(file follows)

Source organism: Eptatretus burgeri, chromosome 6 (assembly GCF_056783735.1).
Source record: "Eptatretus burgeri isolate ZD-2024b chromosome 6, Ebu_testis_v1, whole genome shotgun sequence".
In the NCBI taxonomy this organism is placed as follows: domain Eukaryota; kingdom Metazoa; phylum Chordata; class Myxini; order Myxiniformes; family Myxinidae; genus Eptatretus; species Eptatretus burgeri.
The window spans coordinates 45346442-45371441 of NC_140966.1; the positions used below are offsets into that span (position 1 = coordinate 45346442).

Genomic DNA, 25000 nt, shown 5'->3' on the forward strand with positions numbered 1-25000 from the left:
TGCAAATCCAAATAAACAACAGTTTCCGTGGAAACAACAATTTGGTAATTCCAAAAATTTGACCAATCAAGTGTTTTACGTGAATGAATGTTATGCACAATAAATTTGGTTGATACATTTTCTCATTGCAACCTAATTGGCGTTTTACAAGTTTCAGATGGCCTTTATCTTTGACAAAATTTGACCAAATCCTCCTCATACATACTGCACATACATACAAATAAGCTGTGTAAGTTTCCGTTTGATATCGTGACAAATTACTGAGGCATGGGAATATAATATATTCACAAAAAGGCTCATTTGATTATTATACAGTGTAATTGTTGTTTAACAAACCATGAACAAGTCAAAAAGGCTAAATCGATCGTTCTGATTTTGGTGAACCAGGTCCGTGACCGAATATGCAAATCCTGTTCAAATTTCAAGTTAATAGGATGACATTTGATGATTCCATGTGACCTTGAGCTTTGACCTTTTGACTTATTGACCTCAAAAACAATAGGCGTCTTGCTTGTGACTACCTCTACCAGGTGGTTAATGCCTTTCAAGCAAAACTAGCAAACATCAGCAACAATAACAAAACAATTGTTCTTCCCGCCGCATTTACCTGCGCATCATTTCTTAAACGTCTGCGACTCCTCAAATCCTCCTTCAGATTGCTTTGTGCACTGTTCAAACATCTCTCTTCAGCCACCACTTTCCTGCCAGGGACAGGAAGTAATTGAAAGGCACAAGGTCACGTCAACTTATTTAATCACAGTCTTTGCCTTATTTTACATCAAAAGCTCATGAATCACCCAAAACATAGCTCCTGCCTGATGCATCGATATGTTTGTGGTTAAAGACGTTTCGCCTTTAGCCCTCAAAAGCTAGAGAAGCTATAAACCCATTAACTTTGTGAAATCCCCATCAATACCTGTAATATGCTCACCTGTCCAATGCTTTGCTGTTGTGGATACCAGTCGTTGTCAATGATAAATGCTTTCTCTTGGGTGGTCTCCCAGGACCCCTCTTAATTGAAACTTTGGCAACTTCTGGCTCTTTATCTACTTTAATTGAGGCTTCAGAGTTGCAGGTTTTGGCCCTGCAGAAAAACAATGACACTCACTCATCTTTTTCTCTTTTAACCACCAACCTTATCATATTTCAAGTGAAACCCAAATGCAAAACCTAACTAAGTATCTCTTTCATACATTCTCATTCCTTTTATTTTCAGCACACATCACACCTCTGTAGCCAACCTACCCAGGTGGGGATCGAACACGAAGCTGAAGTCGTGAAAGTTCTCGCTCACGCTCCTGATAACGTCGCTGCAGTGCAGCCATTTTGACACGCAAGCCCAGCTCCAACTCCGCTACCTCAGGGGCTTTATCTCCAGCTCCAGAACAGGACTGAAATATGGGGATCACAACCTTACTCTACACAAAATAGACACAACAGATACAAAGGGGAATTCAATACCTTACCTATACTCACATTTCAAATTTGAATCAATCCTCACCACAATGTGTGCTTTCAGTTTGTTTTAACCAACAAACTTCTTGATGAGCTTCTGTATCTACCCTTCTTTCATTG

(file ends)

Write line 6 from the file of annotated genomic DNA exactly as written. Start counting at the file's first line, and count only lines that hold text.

TGCAAATCCAAATAAACAACAGTTTCCGTGGAAACAACAATTTGGTAATTCCAAAAATTTGACCAATCAAGTGTTTTACGTGAATGAATGTTATGCACAATAAATTTGGTTGATACATTTTCTCATTGCAACCTAATTGGCGTTTTACAAGTTTCAGATGGCCTTTATCTTTGACAAAATTTGACCAAATCCTCCTCATACATACTGCACATACATACAAATAAGCTGTGTAAGTTTCCGTTTGATATCGTGACAAATTACTGAGGCATGGGAATATAATATATTCACAAAAAGGCTCATTTGATTATTATACAGTGTAATTGTTGTTTAACAAACCATGAACAAGTCAAAAAGGCTAAATCGATCGTTCTGATTTTGGTGAACCAGGTCCGTGACCGAATATGCAAATCCTGTTCAAATTTCAAGTTAATAGGATGACATTTGATGATTCCATGTGACCTTGAGCTTTGACCTTTTGACTTATTGACCTCAAAAACAATAGGCGTCTTGCTTGTGACTACCTCTACCAGGTGGTTAATGCCTTTCAAGCAAAACTAGCAAACATCAGCAACAATAACAAAACAATTGTTCTTCCCGCCGCATTTACCTGCGCATCATTTCTTAAACGTCTGCGACTCCTCAAATCCTCCTTCAGATTGCTTTGTGCACTGTTCAAACATCTCTCTTCAGCCACCACTTTCCTGCCAGGGACAGGAAGTAATTGAAAGGCACAAGGTCACGTCAACTTATTTAATCACAGTCTTTGCCTTATTTTACATCAAAAGCTCATGAATCACCCAAAACATAGCTCCTGCCTGATGCATCGATATGTTTGTGGTTAAAGACGTTTCGCCTTTAGCCCTCAAAAGCTAGAGAAGCTATAAACCCATTAACTTTGTGAAATCCCCATCAATACCTGTAATATGCTCACCTGTCCAATGCTTTGCTGTTGTGGATACCAGTCGTTGTCAATGATAAATGCTTTCTCTTGGGTGGTCTCCCAGGACCCCTCTTAATTGAAACTTTGGCAACTTCTGGCTCTTTATCTACTTTAATTGAGGCTTCAGAGTTGCAGGTTTTGGCCCTGCAGAAAAACAATGACACTCACTCATCTTTTTCTCTTTTAACCACCAACCTTATCATATTTCAAGTGAAACCCAAATGCAAAACCTAACTAAGTATCTCTTTCATACATTCTCATTCCTTTTATTTTCAGCACACATCACACCTCTGTAGCCAACCTACCCAGGTGGGGATCGAACACGAAGCTGAAGTCGTGAAAGTTCTCGCTCACGCTCCTGATAACGTCGCTGCAGTGCAGCCATTTTGACACGCAAGCCCAGCTCCAACTCCGCTACCTCAGGGGCTTTATCTCCAGCTCCAGAACAGGACTGAAATATGGGGATCACAACCTTACTCTACACAAAATAGACACAACAGATACAAAGGGGAATTCAATACCTTACCTATACTCACATTTCAAATTTGAATCAATCCTCACCACAATGTGTGCTTTCAGTTTGTTTTAACCAACAAACTTCTTGATGAGCTTCTGTATCTACCCTTCTTTCATTG